Just wanted to drop you a line and let you know that I was one of the first test drivers to get behind the wheel of a Corvette with the new (at the time) LS engine at the GM Proving Grounds. If you would like a first-person account of what that was like, feel free to send me an email. Also, I love your Chevy-orientated mag and keep up the good work. I should also mention prototypes rule and I love driving million-dollar cars.
Check your email, Jerry, we're definitely interested in your point of view.
More Race Cars!
Perhaps this is blasphemy but I would like to see more all-out race cars featured in CHP. While building a good running street/strip drag machine is a significant accomplishment there is a lot of hot rodding and auto engineering involved in building a race car that goes from A to B in other than a straight line. Like most of us I started out running the quarter-mile, both straight and around an oval. Then the military took me to Europe and I discovered road racing and hill climbs-and that all the usual hot rod tricks were not enough to make me competitive. Cars not only had to be fast but had to corner and brake just as well as they accelerated. Engines had to run wide open for long periods without overheating or blowing up. Understeer and oversteer were killers that had to be engineered out of the suspension.
Driving skill became as critical as fabrication skill, making the desired end result even more elusive. The number of variables involved seemed to increase exponentially presenting the car builder/driver with a vast 3D matrix of choices, each one becoming a paradox with the others. For example: "There is no substitute for cubic inches" crashed head on into optimal weight distribution, while radically wide rubber took too long to come up to operating temperature during a hill climb. Peak horsepower was needed to pass a competitor on the straights but low-speed torque became king when exiting a hairpin turn. Light cars were fast but rigid cars were even faster. While the tight rules of most racing organizations reduce the number of variables to a more manageable level, some venues have almost no rules, leaving the competitor with a bewildering array of problems and paradoxical solutions.
I have evolved into hill climbing (paved roads) as my primary racing arena. I derive tremendous satisfaction from designing, engineering, and building a hill climb race car that competes with other unlimited race cars that are entirely unfettered by any rules to limit their performance. I had to create a SBC that pulls like a diesel at low rpm and screams like an Indy car once the road straightens out. Aerodynamics are becoming second nature as my homemade aero aids allow cornering and braking on the order of 2 g's-and acceleration almost as hard. Traction control in a car that can spin its rear tires at 120 mph comes from carefully nurtured right foot throttle management; there is nothing quite as sweet as carrying the front wheels out of a 110-mph sweeper and keeping them airborne until braking for the next turn. One of my competitors runs a car that lapped Indy at over 220 mph but now produces almost twice the horsepower it had on the big oval. Another was the SCCA National Solo champion seven times and only his preference for hill climbing keeps him from making that an even dozen titles. How about a 400hp Formula car on 13-inch-wide rubber that weighs 700 lbs ready to go?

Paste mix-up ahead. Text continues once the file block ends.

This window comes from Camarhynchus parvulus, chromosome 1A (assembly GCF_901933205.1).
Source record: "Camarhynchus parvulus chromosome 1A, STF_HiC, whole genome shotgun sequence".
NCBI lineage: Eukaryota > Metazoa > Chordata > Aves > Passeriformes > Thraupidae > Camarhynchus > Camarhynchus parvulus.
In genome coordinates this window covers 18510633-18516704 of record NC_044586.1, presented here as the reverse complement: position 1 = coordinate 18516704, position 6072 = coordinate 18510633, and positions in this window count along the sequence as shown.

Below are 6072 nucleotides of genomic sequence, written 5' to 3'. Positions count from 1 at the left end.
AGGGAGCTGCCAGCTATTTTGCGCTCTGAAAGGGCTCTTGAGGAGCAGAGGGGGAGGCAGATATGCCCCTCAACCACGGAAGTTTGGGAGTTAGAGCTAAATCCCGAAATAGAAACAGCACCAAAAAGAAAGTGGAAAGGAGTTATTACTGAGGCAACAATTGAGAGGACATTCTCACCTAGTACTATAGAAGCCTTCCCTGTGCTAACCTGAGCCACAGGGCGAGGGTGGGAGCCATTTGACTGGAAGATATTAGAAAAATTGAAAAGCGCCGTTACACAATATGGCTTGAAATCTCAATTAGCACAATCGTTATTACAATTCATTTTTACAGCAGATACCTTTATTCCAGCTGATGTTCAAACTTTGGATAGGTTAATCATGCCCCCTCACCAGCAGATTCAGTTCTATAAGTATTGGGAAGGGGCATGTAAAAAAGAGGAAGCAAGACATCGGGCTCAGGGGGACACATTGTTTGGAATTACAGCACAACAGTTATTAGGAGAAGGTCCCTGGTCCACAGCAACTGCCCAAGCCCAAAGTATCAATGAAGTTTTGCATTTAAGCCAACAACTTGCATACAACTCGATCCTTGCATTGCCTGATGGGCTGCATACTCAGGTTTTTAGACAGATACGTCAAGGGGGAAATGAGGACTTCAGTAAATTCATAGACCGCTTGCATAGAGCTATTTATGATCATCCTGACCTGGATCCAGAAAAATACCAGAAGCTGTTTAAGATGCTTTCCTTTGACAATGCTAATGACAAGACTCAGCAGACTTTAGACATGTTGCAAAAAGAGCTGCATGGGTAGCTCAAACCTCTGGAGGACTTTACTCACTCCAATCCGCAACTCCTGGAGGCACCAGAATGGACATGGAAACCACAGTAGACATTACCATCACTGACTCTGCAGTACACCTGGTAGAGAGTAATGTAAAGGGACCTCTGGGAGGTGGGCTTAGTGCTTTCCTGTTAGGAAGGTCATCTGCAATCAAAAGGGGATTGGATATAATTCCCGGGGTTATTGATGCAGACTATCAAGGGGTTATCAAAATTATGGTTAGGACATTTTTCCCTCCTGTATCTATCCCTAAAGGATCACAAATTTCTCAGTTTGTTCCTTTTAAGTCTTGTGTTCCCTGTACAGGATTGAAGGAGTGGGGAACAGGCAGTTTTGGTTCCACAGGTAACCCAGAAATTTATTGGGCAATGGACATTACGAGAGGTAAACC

With a dedicated race car one trades time for thrill level. The sensations occur over a much shorter period than those derived from a combination street/strip car but they are sensations that very few of us ever get to know. Sadly most cannot even achieve a vicarious appreciation for these driving thrills because these all out race cars remain secrets from the mainstream that derive their automotive knowledge from publications such as CHP.
You're absolutely right. There are a number of racing avenues that many have never even heard of. We're all about the thrill factor and you have to admit that lately, we've been exploring a broader range of motorsports. Truth be told, we wouldn't mind checking out more. As for the 700-pound Formula car with a 400hp powerplant-bring it on, we would love to jump into something like that!
I am a 20-year-old kid that has been reading your magazine for 3-4 years now. I am a hot rod enthusiast, and while I am a fan of all types of cars, racing, and driving, I have to tell you that there is absolutely nothing like being behind the wheel of a car with a big V-8.
My dad and I had a '72 Nova built secretly at a shop for about a year and gave it to my mother as her Christmas present. With nothing but a mild 350, the four-door is merely a grocery getter, but it started my love for hot rods. As soon as I drove her car, the sound of the Flowmaster exhaust and the looks I got were enough to make me want my own. I am the proud owner of a beat-up '72 SS with a 350 engine, Turbo 350 trans with a shift kit, Hedman headers, a dual Flowmaster exhaust system, and an "I love old school" sticker on the back. Give me some time, but I will make the front cover of your magazine one day.
I also wanted to say that I love the articles on what to do on a tight budget. If you guys have any stickers, a shirt, or any old '72 Nova parts laying around that you need to get rid of to help a kid out, I'll rock a sticker on my car. Thanks for the awesome magazine and inspiration guys!
New enthusiasts are always welcomed and it sounds like you're well on your way with your Nova. Good luck with the cool ride and keep us posted on your progress!
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